Electronic Design

Where Is Embedded Headed?

Perpetual change remains the norm for embedded hardware and software, even when it comes to standards.

Ubiquity defines embedded systems. You may not know it, though, because you'll never see them. Flash memory and compact hard drives lead the way, filling the void with ever-larger capacities. Flash memory is the low-power winner, but hard drives hold the edge when it comes to capacity. Both have changed the way mobile devices are designed, driving the growth of a plethora of devices, from cell phones to digital cameras to MP3 players.

In fact, choosing from the variety of hardware and software will be one of the toughest tasks design engineers will encounter this year. The overlap of possible solutions is occurring everywhere, from microcontrollers to robots. Frontline Robotics' stylish PC-Bot robot platform, for example, represents just one of dozens in this category using standard motherboards and embedded peripherals (Fig. 1).

The never-ending drive to build smaller, faster, and cheaper products means developers must continue to think outside the box. When they do, solutions like Home Diagnostics' Sidekick, a disposable glucose meter, come to fruition (Fig. 2).

Also, expect more designs to target permanent battery installation, especially in wireless applications that will incorporate ZigBee. This is leading to more off-the-shelf middleware and support software for power reduction, protocol stacks, and even development tools to tie everything together.

Storage solutions will deliver overlapping capabilities, too. WinSystems' industrial-grade CompactFlash will bring high-capacity storage to rugged environments (Fig. 3). However, it will have to compete with tiny hard disks that are more rugged.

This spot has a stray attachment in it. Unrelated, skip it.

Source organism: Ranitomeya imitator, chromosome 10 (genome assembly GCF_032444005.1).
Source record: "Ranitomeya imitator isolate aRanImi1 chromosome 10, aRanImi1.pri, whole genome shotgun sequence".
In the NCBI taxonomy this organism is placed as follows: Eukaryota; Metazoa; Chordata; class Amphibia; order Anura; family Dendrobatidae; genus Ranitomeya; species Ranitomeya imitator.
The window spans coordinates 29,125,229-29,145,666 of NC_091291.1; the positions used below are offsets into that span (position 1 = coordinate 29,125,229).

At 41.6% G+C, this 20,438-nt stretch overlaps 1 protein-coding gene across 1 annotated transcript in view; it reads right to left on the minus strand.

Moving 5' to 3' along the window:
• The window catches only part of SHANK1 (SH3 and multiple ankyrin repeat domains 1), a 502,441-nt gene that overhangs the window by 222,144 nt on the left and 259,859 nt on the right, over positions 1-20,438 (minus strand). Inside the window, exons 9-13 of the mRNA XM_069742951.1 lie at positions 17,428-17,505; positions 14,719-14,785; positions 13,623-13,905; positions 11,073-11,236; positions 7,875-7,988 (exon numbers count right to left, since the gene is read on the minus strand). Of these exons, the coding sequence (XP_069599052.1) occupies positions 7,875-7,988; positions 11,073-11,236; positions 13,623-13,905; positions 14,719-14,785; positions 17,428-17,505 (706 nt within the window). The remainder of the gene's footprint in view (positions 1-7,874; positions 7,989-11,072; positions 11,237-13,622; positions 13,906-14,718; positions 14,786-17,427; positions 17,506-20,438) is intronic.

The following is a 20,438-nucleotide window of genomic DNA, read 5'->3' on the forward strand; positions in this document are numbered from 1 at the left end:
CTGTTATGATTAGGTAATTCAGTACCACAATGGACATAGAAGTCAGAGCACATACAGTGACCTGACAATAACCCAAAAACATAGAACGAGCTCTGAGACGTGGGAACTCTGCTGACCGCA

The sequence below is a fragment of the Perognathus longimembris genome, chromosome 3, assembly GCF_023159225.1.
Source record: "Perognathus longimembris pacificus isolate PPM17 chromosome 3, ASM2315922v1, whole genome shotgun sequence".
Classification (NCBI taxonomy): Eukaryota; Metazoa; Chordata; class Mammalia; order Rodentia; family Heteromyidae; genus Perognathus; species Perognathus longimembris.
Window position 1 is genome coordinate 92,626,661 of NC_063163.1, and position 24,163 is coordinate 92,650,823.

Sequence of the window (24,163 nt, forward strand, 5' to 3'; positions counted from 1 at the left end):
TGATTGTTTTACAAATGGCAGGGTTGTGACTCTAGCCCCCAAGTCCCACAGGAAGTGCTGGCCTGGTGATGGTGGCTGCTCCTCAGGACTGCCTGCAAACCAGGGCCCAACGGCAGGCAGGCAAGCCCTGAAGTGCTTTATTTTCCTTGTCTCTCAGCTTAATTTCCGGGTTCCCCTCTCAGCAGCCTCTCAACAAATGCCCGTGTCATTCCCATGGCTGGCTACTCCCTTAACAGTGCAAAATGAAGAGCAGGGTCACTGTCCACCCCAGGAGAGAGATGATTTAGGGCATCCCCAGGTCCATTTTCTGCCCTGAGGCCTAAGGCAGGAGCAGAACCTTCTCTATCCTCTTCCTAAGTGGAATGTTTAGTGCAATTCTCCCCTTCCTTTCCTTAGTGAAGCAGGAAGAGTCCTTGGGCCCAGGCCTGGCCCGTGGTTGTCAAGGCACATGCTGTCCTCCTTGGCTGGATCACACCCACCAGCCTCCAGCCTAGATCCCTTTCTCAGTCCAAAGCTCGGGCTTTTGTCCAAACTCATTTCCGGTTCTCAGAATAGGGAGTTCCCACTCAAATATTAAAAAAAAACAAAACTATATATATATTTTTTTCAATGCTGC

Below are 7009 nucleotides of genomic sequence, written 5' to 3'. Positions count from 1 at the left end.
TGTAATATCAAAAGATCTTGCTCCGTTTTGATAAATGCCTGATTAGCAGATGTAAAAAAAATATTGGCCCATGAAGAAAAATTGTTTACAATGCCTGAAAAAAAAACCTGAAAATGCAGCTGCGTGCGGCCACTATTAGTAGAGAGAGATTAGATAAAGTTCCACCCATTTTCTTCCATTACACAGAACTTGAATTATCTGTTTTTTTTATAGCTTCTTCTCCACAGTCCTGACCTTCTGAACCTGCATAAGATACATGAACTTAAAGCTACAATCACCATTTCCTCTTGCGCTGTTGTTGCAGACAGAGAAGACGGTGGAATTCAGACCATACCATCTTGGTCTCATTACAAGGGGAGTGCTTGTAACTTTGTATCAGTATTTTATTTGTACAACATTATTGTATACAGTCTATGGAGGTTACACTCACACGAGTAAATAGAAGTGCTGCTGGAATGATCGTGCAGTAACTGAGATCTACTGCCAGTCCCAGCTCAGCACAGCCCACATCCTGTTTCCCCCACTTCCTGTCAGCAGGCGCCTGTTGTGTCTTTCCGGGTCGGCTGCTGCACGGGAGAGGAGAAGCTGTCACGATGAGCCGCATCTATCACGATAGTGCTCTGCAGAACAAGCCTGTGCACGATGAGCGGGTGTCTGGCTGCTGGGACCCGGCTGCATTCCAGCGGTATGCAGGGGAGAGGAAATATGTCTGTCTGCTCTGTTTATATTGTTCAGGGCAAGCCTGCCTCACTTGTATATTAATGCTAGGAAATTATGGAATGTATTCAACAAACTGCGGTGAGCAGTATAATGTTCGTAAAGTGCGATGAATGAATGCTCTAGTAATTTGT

Additionally, look for Serial ATA (SATA) and Serial Attached SCSI (SAS) drives to reach even higher densities. As magnetic media moves into vertical recording, companies like Seagate and Hitachi will push the limits by bringing 500-Gbyte drives to the table. Look for SAS to take off this year now that drives will be available in quantity.

Board vendors did very well last year, but they're not resting on their laurels. Look for a spike in shipments of new models and new architectures. Many of the latter were announced standards last year, yet this year will provide more concrete solutions.

VITA 46, MicroTCA (see "AdvancedTCA In A Small Package," Nov. 7, 2005, p. 65, ED Online 11311), and EPIC Express (see "An EPIC Tale: PC/104 Hitches On To PCI Express," Sept. 1, 2005, p. 58, ED Online 10939) will stand out. High-speed serial interfaces are their trademark and the future trend.

Open-source software will encroach upon all areas, including development tools. But that doesn't mean it won't cost anything. More developers are realizing that they've been paying for support and integration all along with proprietary solutions.

Eclipse and Linux adoption for commercial products still forges on. Proprietary solutions will hold their own, though. In-house tools will move by the wayside.

Other quick hits: Middleware will be huge this year—there's simply too much software in most products to create it all yourself. The importance of wireless protocol stacks won't recede. Data distribution and security software will become standard fare in more applications. Diagnostics tools will improve, but they will still be poor substitutes for good design and management tools. And, preventing bugs will continue to bear more fruit than fixing them one at a time.

It's going to be an interesting year.

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